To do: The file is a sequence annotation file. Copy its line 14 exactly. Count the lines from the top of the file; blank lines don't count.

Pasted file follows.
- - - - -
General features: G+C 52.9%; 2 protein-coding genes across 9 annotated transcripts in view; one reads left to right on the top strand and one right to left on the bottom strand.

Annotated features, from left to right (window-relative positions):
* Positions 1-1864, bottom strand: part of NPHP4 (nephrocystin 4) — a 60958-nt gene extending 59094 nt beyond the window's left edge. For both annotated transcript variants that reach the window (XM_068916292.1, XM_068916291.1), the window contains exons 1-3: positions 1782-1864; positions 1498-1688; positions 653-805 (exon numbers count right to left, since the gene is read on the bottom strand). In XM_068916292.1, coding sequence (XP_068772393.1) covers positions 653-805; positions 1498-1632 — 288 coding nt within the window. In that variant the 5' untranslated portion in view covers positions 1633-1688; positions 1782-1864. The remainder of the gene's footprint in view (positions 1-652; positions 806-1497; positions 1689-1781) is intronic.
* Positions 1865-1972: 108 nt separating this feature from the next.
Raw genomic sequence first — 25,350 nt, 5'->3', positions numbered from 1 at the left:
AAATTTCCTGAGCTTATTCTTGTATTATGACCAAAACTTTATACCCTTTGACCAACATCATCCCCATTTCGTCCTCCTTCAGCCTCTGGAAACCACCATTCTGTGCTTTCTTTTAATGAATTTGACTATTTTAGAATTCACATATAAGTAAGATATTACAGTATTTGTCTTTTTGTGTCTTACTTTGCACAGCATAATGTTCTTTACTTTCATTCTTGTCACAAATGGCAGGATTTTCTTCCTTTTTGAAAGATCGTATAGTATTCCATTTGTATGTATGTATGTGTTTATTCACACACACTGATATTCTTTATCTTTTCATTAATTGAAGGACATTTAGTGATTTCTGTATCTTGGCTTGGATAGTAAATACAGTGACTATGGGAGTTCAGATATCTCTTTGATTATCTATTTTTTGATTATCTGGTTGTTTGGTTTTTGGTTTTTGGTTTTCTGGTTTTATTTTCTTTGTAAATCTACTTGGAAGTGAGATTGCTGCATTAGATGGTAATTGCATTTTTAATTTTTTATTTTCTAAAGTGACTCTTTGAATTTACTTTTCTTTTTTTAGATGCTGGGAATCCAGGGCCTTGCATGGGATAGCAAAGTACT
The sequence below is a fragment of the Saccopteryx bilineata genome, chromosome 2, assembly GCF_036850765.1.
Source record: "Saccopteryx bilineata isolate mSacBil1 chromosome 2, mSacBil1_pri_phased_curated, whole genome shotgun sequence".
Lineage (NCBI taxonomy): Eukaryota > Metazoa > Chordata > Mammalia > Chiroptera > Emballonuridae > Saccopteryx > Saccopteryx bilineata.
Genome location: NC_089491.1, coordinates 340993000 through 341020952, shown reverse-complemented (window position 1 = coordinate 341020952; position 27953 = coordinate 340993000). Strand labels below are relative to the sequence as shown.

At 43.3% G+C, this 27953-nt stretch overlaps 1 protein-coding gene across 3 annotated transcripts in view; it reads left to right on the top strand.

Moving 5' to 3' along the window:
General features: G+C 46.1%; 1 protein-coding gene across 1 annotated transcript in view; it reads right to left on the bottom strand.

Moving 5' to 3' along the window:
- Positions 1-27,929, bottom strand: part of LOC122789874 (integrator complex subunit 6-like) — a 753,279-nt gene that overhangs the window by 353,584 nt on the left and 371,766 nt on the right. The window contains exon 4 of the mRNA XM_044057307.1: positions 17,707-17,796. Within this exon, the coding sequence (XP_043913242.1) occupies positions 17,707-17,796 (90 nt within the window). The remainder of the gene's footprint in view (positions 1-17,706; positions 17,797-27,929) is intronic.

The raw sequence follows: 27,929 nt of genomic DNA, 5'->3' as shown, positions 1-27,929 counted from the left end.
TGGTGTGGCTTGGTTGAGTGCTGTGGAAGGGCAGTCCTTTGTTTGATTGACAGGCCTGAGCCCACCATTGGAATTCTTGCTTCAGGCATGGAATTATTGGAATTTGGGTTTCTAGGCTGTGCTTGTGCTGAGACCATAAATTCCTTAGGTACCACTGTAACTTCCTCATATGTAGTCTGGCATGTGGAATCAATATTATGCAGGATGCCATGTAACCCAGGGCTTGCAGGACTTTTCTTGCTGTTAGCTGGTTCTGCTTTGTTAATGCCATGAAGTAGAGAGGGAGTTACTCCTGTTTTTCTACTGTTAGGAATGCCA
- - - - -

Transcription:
Moving 5' to 3' along the window: